Poland’s PM Beata Szydlo (Kancelaria Premiera, Public domain)
“Freedom – the Polish Project for Europe” was this year’s Congress of “Poland the Great” project (“Polska Wielki Projekt”) as Poland’s main historic and actual contribution to the European debate. The revolutionary or counter-revolutionary aspirations of the government were showcased. The Law and Justice (PiS) party intends to roll back the vestiges of the post-communist order since 1989. Poland cannot escape the fact that it is a medium sized country and although it can generate ideas, it faces a much bigger world.
Mateusz Morawiecki, the Minister of Development and Finance, gave the keynote introduction on the economics panel. He gave a customarily assured speech in which all the key words were ticked – innovation, innovation, and more innovation. Poland must have a republican economy, he said justifying the government’s dirigiste approach. Morawiecki wants Poland to have modernizing conservatism; patriotism that does not exclude modernity. In conclusion he made a reference to the husaria ( the legendary heavy cavalry of the 16th and 17th centuries).
The medium-size country problem was highlighted in the economics debates. Poles may have been in the past willing to be martyrs for their country but not necessarily taxpayers. Taxpaying, in a world that is awash with perfectly legal tax avoidance measures used by individauls and companies, is a “modern patriotism”. More efficient collection of personal, corporate tax and VAT were mooted. The Polish government will seek to combat what it sees as aggressive optimization – tax dodging in lay terms. Tax revenues from the tightening of VAT collection are rising though. Morawiecki signed the international agreement on tax-havens in Paris in June 2017, which promises to tighten controls in this area.
Tax efficient companies exist more and more in the virtual world. You cannot collar Google or Amazon for tax revenues easily. The trouble is, as was recognized, that these schemes may not be ethical but they are legal.
If the main theme was how can governments maximise revenues in a digital world then a medium country like Poland must answer “very difficult” and, with the rest of the digital revolution, be reliant on the big players to lead the way.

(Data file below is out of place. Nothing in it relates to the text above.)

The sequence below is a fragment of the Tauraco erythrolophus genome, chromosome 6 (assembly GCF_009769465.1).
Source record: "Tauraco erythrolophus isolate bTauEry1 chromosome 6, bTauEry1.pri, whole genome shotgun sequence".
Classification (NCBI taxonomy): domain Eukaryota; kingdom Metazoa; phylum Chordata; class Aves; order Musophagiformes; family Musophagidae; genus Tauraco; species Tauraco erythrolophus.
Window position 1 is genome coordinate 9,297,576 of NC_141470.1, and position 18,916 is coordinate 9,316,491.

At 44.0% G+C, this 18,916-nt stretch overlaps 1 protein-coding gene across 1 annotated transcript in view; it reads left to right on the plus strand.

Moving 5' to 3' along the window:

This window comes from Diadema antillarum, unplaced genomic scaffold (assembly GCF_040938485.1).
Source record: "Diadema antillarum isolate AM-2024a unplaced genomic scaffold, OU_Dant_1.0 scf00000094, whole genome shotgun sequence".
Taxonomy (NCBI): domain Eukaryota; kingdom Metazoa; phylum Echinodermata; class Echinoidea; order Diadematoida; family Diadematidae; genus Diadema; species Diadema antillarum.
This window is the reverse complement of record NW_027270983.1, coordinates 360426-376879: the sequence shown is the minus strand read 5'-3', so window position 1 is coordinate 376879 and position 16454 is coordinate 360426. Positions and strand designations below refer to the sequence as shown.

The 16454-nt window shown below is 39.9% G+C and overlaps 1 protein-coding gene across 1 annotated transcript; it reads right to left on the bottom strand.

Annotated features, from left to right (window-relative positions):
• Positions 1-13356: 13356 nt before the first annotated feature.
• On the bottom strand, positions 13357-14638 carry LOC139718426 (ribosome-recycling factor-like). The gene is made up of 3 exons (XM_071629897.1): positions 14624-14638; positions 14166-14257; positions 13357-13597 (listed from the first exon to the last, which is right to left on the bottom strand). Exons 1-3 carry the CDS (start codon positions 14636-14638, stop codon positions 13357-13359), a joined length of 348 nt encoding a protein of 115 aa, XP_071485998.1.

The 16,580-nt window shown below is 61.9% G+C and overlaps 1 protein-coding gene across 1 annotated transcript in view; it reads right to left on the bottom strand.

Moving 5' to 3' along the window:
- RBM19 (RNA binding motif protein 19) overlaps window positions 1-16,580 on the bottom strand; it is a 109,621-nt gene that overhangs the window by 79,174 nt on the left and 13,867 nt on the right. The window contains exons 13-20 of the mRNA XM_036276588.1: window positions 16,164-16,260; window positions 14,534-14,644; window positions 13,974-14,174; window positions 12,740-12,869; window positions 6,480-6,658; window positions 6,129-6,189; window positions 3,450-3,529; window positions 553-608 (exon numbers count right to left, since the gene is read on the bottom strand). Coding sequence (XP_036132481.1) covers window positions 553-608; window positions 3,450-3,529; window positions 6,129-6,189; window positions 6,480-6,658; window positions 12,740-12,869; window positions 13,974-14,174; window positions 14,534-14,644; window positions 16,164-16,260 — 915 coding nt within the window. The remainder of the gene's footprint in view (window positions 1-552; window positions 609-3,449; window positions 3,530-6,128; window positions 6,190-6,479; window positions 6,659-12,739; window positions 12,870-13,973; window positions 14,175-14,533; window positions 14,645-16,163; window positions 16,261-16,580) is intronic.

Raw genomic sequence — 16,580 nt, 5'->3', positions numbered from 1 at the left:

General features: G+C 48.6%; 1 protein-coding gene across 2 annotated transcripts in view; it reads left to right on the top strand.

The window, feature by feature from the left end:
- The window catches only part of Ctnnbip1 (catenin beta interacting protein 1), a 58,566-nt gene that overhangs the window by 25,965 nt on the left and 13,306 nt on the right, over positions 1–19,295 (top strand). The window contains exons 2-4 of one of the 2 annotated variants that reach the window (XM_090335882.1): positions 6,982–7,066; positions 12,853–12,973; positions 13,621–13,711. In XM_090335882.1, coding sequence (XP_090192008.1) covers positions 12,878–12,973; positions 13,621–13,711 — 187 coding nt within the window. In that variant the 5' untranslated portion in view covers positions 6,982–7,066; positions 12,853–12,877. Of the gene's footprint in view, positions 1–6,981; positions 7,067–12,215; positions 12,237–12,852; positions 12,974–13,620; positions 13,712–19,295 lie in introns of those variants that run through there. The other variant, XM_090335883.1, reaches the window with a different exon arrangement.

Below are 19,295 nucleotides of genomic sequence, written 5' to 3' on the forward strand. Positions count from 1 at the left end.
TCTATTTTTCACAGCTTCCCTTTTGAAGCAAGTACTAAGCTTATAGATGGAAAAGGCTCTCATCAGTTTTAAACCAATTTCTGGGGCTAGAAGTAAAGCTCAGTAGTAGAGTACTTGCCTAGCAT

Re-polonising Polish capital is a priority. Capitalism without capital is the hallmark of the Polish revolution since 1989. Since then, foreign capital has been necessary, now Poles have to create it themselves. However, savings levels remain weak; household consumption is the main pastime. Capitalism needs capital and in Poland it should be Polish. The neo-liberal argument that capital has no nationality does not hold much sway. PiS would argue that Polish capitalism was in effect stifled at birth and taken over by foreign (Western) capital, thus it could not expand for the good of the country. There is also “get rich quick” speculative mentality in Poland and it needs to be re-oriented towards the benefits of a long-term saving and thinking.
With the government’s acquisition of a controlling stake in the bank Pekao SA in June 2017, the question of re-polonisation of the commanding heights of the Polish economy came to the force.
During the panel on the need to train up a new elite that will face the challenges of the 21st century, Jarosław Gowin, Minister of Science and Higher Education, said that Polish higher education was not fit for purpose. Concentration on mass education has lowered the standard of students, and there is not enough research and development linked to higher education centers, as well as there is no bridge between business and education. The top Polish universities (Warsaw University and Warsaw University of Technology) were placed in the 500-600 position in the world rankings. Innovation was the buzz word throughout the conference. The accent was on educating a technocratic elite, science-based and technology savvy.
The panel on civil society on the first day set the tone for the ideas outlined above. The formation of an elite is necessary for the future development of Poland. But can this be a top-down initiative? Much of the debate centred around money and the reception of grants, especially channeled through foreign and EU NGOs. The government plans to create the National Freedom Institute – Centre for the Development of Civic Society. This body, to be formally established in September will oversee and direct funding and encourage civic society in Poland.
The Eurosceptic tendency was underlined in the panel on relations with Europe. The EU needs redefinition especially in the present, troubled times. But this will remain difficult since there is no common will to build a political plan – the even closer union is defined as a permanent revolution with the gap widening between creditor and debtor countries and too wide for meaningful dialogue.
Brexit, the US reorientation towards the Pacific rather than Europe, Russian expansionism, China, demography, infrastructure – these are the main problems in world strategy and it seems that the EU wasn’t up to solving them. Some solutions were proposed, for example the redefinition of values to include more emphasis on the nation state as the unit to effect change, perhaps even city states. In the light of these crises, the Polish Three Seas project needs to be developed further and needs to be too big to fail.